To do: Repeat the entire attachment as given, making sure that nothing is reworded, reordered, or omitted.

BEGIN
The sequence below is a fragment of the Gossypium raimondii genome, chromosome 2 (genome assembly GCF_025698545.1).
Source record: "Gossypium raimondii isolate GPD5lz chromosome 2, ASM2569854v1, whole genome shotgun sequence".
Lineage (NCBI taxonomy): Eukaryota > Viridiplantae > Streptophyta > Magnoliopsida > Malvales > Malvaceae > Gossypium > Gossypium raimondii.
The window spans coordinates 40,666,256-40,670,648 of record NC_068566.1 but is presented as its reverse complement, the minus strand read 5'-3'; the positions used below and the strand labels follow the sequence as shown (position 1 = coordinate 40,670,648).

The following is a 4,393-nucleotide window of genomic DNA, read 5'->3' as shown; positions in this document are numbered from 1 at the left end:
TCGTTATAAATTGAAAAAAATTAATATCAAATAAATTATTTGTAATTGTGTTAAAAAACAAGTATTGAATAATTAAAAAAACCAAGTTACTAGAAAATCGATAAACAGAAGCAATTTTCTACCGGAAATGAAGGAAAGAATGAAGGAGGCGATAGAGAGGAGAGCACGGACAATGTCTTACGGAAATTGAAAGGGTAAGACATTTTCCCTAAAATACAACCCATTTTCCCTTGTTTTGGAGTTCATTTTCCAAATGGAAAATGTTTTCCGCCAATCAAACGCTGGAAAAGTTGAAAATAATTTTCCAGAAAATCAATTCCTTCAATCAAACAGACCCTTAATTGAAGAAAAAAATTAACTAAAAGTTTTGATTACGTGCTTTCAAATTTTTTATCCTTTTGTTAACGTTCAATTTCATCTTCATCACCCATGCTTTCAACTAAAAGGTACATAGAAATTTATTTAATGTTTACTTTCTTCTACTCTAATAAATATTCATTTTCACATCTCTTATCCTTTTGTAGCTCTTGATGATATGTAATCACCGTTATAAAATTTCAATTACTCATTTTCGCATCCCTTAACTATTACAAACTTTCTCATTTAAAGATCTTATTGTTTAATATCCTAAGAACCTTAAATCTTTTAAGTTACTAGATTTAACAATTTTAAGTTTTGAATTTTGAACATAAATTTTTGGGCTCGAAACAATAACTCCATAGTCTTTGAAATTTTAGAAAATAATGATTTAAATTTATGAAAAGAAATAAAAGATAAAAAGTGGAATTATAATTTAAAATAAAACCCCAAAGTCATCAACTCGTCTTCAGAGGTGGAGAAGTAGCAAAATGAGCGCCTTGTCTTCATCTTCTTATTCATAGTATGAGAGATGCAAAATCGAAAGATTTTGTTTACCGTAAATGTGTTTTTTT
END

The sequence below is a fragment of the Gossypium raimondii genome, chromosome 2 (genome assembly GCF_025698545.1).
Source record: "Gossypium raimondii isolate GPD5lz chromosome 2, ASM2569854v1, whole genome shotgun sequence".
Lineage (NCBI taxonomy): Eukaryota > Viridiplantae > Streptophyta > Magnoliopsida > Malvales > Malvaceae > Gossypium > Gossypium raimondii.
The window spans coordinates 40,666,256-40,670,648 of record NC_068566.1 but is presented as its reverse complement, the minus strand read 5'-3'; the positions used below and the strand labels follow the sequence as shown (position 1 = coordinate 40,670,648).

The following is a 4,393-nucleotide window of genomic DNA, read 5'->3' as shown; positions in this document are numbered from 1 at the left end:
TCGTTATAAATTGAAAAAAATTAATATCAAATAAATTATTTGTAATTGTGTTAAAAAACAAGTATTGAATAATTAAAAAAACCAAGTTACTAGAAAATCGATAAACAGAAGCAATTTTCTACCGGAAATGAAGGAAAGAATGAAGGAGGCGATAGAGAGGAGAGCACGGACAATGTCTTACGGAAATTGAAAGGGTAAGACATTTTCCCTAAAATACAACCCATTTTCCCTTGTTTTGGAGTTCATTTTCCAAATGGAAAATGTTTTCCGCCAATCAAACGCTGGAAAAGTTGAAAATAATTTTCCAGAAAATCAATTCCTTCAATCAAACAGACCCTTAATTGAAGAAAAAAATTAACTAAAAGTTTTGATTACGTGCTTTCAAATTTTTTATCCTTTTGTTAACGTTCAATTTCATCTTCATCACCCATGCTTTCAACTAAAAGGTACATAGAAATTTATTTAATGTTTACTTTCTTCTACTCTAATAAATATTCATTTTCACATCTCTTATCCTTTTGTAGCTCTTGATGATATGTAATCACCGTTATAAAATTTCAATTACTCATTTTCGCATCCCTTAACTATTACAAACTTTCTCATTTAAAGATCTTATTGTTTAATATCCTAAGAACCTTAAATCTTTTAAGTTACTAGATTTAACAATTTTAAGTTTTGAATTTTGAACATAAATTTTTGGGCTCGAAACAATAACTCCATAGTCTTTGAAATTTTAGAAAATAATGATTTAAATTTATGAAAAGAAATAAAAGATAAAAAGTGGAATTATAATTTAAAATAAAACCCCAAAGTCATCAACTCGTCTTCAGAGGTGGAGAAGTAGCAAAATGAGCGCCTTGTCTTCATCTTCTTATTCATAGTATGAGAGATGCAAAATCGAAAGATTTTGTTTACCGTAAATGTGTTTTTTT